Computer memory, also known as DDR RAM / DDR PC Memory, is a cheap and reliable way to increase the performance of a desktop PC or laptop. For new build PCs, we offer great deals on DDR3 and DDR4 RAM modules, along with help on choosing the best type of computer memory by using our computer memory configurators.
Begin by checking the types of RAM supported by your system’s motherboard, along with its maximum RAM capacity (usually determined by both its hardware configuration and operating system). In the case of OEM equipment, this can either be done by visiting the manufacturers’ own website, or by using our memory configurators for Kingston, Crucial, Hypertec and Integral. For DIY builds, head straight for the user manual supplied by the motherboard manufacturer (either supplied with the board, or downloadable from their website) which will contain a breakdown of memory configurations, along with instructions for installing and removing a DIMM (dual in-line memory module). By doing this, you’ll be able to ascertain your system’s maximum memory; its total number of memory sockets and accepted configurations (for example 1GB, 2GB, 4GB, 8GB and 16GB of unbuffered non-ECC DDR4 memory).
At Misco we recommend at least 4 GB for Windows-based systems, where daily usage is limited to web surfing and simple productivity applications such as Microsoft Word. For business users, we suggest 4 GB is the minimum requirement, with more demanding software such as PowerPoint, Excel or Adobe Cloud products requiring at least 8 GB to work effortlessly in a multi-task environment. Unless you’re already noticing memory shortages, the performance gain you’ll receive also depends upon the CPU installed in the machine, while for anyone with sluggish application loading or slow boot times, the installation of an SSD drive is likely to be a more effective (first-step) upgrade than installing additional RAM.
For gamers, 8 GB is the standard for higher-performance machines, though the very latest gaming motherboards (such as MSI’s Godlike series) support up to 128 GB, allowing enthusiasts to configure the ultimate gaming PC.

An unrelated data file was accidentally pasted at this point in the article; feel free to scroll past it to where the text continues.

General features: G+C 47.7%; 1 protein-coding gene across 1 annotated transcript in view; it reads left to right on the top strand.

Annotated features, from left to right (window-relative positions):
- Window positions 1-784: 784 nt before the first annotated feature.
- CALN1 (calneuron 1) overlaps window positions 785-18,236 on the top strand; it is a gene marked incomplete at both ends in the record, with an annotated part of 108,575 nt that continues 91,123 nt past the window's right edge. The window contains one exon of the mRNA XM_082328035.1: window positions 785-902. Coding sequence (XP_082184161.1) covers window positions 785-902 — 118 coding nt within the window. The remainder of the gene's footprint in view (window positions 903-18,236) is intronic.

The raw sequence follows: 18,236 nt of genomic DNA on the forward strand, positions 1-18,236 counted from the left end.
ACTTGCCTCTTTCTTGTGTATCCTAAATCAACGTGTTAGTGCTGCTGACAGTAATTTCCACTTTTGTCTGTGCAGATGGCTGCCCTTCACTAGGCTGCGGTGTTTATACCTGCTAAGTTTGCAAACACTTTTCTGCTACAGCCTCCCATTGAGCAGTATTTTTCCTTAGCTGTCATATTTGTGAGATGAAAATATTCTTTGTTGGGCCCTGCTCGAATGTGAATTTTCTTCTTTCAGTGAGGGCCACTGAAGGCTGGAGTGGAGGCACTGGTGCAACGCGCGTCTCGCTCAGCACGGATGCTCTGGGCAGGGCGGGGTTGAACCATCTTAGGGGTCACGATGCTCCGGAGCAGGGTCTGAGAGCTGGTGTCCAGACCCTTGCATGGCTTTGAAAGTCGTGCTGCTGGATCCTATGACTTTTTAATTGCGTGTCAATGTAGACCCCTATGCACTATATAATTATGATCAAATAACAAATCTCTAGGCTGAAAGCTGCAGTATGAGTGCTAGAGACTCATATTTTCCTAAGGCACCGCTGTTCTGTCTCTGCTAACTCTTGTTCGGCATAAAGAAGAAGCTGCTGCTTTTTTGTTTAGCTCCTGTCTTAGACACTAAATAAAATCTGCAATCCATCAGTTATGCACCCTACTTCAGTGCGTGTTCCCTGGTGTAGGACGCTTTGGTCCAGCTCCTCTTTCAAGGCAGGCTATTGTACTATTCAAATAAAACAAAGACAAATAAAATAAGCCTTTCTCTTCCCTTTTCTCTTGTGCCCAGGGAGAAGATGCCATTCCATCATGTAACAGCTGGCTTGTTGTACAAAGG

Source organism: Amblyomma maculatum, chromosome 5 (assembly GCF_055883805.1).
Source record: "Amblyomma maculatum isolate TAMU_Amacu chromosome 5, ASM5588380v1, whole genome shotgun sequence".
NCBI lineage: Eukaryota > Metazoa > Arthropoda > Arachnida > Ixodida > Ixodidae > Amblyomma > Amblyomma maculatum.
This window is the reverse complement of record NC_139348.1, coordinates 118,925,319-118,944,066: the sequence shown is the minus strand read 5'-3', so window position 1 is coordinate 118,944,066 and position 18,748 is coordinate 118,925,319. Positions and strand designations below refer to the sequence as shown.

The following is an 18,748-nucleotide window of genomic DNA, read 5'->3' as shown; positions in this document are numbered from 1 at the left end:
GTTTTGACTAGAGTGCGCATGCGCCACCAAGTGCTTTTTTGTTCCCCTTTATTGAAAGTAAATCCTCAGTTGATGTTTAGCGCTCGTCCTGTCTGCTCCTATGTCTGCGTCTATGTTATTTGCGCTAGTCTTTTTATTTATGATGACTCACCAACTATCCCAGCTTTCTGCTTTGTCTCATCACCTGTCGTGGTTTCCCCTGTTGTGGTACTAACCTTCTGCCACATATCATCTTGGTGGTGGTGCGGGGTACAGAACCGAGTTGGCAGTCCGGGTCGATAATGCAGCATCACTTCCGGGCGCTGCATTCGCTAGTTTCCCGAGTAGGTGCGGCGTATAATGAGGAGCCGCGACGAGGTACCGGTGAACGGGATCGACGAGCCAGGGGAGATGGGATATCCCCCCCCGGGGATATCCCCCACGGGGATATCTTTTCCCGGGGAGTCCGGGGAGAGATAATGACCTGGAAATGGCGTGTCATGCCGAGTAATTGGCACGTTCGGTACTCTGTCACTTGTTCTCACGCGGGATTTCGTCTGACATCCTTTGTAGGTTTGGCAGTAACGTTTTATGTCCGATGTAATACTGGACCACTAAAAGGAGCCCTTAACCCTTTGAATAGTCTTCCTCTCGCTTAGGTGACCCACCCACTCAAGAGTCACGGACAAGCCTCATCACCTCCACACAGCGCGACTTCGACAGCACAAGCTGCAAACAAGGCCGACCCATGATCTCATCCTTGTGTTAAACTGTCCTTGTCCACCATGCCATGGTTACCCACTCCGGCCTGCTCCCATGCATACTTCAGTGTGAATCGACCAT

At Misco, our customers frequently choose 1.35-volt DDR3-1600 (PC-12800) modules with CAS 9 Latency – simply because all AM3+ / FM2+ Socket CPUs from AMD and Intel’s Socket H3 (LGA 1150), and (Socket R) LGA 2011 processors support (at least) this memory speed. Being highly affordable, this module type is available as 4 and 8 GB in single, dual and triple-channel kits.
As mentioned above, start by finding out the maximum RAM capacity that your PC supports and the number of available memory slots.
Each DIMM slot of a motherboard may support varying memory sizes over different channels. For example, Channel A is set-up with a dual-channel configuration of 2 x 4 GB DDR3 modules while Channel B has a single configuration (1 x 8GB DDR 3).
It should be noted that on some desktops / laptops, the memory slot closest to the CPU - usually (often referred to as Bank 0) must be populate before any other available memory slot and/or hold the largest RAM module (if you are using modules of varying capacity). As configurations vary between manufacturers, please check your PC's documentation.
Each class of memory is mounted on one of three module types, namely: SIMM, DIMM, or RIMM.
When checking for compatibility, also confirm the number of pins used by the memory module; the voltage (often 1.35v) and MHz capability, for example DDR4 3400 MHz.
As most PCs support only one type of RAM with a single module design, mixing types is usually not possible or desirable.
Error-correcting code memory (ECC memory) gives protection against undetected memory data corruption, being typically found in hardware supporting business critical operations (such as file servers).
ECC memory carries a price premium over non-ECC memory, due to the lower production volumes associated with more specialist hardware.
Where a system supports error-correcting code (ECC) and the business case supports extra expenditure, buying ECC memory is worth the added cost. To check your type of memory, simply count the number of chips on module. If the number is divisible by three, it will be ECC or parity memory (rather than non-parity / non ECC).
It should also be noted that use of non-parity and ECC modules together is permitted, although error correction will be disabled.
CAS latency is the delay time between a memory controller instructing the memory module to access a particular memory column of RAM, to the time data from that array is available on the module's output pins.
When buying RAM, the perception is that lower CAS or CL ratings are preferable (unless you have a motherboard that requires a specific CAS rating). However, manufacturers of computer memory argue that a module's true latency is measured in nanoseconds (link to external site).
Where memory modules are mixed with different latency speeds, they'll all operate at the speed of the slowest module.
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